Pensions  

Govt equalises tax relief top-ups for net pay savers

Govt equalises tax relief top-ups for net pay savers
Credit: Pexels/Maitree Rimthong

The government has introduced legislation that will equalise the tax relief top-ups offered to low earners saving in net pay arrangements and those using relief at source schemes.

In April, the Treasury confirmed that the first top-ups for contributors to net pay schemes will be provided by the government by the 2026-27 tax year.

Since 2015, net pay savers have had less take-home pay than those using a relief at source scheme.

Relief at source scheme users receive a 20 per cent top-up from the government on their savings, whereas those using net pay schemes receive tax relief at their marginal rate, which is 0 per cent.

“A quirk in our pensions tax system has meant that over 1mn low earners have lost out on government top-ups to their pensions, resulting in comparatively less take-home pay,” said financial secretary to the Treasury Lucy Frazer.

The government said the change would see around 1.2mn low earners receive top-ups from 2025. 

The average beneficiary will receive £53 a year, and these top-ups will be received directly into their bank accounts. Three-quarters of recipients will be women, it said.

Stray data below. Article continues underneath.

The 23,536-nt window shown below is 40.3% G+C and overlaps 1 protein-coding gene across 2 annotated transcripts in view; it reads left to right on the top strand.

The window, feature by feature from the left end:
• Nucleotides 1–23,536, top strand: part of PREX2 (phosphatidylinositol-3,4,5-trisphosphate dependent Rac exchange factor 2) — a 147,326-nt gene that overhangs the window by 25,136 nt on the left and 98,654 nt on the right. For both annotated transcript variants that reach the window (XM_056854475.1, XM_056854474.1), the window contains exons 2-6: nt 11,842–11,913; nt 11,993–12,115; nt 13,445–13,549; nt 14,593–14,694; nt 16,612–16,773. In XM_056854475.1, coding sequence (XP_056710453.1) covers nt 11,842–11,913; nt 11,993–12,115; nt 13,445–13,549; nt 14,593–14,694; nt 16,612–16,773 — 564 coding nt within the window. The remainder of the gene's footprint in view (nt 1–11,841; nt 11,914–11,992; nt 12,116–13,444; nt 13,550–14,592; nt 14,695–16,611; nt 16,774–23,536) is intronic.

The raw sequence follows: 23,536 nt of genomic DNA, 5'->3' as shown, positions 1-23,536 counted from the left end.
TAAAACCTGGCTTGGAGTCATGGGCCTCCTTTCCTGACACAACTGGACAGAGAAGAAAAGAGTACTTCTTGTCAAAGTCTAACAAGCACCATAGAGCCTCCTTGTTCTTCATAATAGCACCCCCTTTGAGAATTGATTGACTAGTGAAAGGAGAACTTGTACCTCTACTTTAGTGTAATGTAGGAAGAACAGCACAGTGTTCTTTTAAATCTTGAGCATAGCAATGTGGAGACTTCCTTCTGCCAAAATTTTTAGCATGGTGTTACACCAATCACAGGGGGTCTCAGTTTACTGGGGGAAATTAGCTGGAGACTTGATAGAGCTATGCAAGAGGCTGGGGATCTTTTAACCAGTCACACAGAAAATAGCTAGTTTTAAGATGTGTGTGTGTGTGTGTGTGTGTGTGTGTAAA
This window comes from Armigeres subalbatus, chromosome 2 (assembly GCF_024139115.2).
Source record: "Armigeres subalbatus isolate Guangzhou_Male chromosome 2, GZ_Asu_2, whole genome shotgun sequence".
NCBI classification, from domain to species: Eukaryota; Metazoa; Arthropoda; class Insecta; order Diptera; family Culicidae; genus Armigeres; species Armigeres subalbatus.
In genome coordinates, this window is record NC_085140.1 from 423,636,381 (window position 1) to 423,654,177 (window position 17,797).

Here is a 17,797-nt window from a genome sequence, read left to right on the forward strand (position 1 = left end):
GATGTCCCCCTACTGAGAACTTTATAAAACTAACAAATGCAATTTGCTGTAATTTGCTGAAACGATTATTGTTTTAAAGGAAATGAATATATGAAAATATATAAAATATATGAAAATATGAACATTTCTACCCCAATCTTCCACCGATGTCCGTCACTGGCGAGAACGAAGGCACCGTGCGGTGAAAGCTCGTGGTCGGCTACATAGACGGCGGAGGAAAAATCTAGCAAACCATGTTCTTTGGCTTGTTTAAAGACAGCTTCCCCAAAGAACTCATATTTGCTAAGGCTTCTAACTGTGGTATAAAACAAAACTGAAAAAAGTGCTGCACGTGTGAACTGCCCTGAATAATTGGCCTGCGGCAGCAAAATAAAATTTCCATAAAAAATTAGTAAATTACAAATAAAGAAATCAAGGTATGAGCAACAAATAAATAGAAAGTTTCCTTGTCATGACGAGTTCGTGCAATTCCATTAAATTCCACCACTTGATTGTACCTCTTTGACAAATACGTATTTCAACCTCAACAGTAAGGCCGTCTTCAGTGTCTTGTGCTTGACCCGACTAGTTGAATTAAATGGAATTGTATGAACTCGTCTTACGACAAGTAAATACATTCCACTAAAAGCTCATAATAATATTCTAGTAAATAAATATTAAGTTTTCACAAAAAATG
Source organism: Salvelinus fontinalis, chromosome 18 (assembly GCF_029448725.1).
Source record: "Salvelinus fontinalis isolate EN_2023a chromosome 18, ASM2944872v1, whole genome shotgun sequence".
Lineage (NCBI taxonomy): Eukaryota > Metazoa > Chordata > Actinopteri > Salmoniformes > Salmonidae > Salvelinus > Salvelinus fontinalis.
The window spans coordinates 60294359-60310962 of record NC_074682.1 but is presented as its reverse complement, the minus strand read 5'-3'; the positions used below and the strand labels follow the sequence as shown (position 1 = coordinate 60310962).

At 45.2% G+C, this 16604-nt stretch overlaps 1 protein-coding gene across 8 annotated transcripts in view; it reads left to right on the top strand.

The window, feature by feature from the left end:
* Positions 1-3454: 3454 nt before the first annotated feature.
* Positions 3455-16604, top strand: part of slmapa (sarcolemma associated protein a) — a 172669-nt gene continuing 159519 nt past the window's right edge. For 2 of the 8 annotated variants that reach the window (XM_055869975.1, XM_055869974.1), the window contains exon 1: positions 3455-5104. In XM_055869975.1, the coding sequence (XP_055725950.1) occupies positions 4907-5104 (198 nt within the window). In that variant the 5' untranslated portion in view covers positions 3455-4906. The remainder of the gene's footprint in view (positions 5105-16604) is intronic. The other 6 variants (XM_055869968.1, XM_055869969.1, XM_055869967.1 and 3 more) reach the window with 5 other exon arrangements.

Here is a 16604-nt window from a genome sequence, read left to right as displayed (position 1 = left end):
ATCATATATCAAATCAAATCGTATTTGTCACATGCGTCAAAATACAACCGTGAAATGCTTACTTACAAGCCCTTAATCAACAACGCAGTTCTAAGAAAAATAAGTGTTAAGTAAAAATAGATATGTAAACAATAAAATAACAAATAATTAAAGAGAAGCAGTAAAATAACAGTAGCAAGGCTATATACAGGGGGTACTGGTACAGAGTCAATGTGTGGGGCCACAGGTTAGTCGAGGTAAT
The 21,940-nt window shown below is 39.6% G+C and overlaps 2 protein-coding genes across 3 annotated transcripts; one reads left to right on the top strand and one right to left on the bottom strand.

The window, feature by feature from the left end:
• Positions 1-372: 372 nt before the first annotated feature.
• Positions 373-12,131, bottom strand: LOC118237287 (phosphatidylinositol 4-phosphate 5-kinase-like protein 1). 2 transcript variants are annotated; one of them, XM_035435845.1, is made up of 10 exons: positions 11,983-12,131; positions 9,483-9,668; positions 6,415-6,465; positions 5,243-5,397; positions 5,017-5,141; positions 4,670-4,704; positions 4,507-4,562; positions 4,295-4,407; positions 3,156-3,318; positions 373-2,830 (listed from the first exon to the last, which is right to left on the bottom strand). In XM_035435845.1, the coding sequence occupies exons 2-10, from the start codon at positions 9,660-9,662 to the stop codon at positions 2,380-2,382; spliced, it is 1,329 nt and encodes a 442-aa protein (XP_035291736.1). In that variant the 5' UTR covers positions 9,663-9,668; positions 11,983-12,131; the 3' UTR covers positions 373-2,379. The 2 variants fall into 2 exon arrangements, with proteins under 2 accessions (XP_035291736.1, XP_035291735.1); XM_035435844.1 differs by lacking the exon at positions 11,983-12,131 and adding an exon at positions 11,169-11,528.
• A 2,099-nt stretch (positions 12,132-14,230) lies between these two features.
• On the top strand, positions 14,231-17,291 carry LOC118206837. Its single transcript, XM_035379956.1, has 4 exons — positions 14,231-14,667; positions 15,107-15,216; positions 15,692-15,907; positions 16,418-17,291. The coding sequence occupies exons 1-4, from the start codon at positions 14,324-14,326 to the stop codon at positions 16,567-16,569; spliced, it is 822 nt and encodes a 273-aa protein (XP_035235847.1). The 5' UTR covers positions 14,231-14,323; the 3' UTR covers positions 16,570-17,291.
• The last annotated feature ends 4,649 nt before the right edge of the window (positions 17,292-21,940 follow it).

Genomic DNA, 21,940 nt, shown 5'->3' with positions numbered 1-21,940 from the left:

The initiative will cost the government £10mn in 2025-26 and £15mn in 2026-27.

“While it is laudable that the government is actually tackling the problem, its solution remains imperfect, but at least better than the current situation as it commits to paying a top-up contribution directly to the person’s bank account,” Quilter head of retirement policy Jon Greer said. 

“However, this ultimately means they will lose out on potential growth by not having the money held in the pension fund and invested.

“This solution also creates a risk of delay between the pension contribution being made and receiving the top-up. It’s been a long road to get to this point, and there are still some miles to go before this quirk in the pensions tax system is finally addressed.”

Helen Morrissey, senior pensions and retirement analyst at Hargreaves Lansdown, said: “This draft legislation is another step towards dealing with one of the most frustrating complexities of the pension system. The idea that people have less take home pay based on how their pension is administered is hugely unfair with the lowest paid being the hardest hit.

"The draft rules outline plans for the government to make top up payments to people’s bank accounts. There is no need for people to claim as those affected will be contacted by government to provide payment details. This means more people should receive this extra cash. However, there is no quick fix with those affected having to wait until 2025 to get their payments.”

Alex Janiaud is deputy editor at Pensions Expert, FTAdviser's sister publication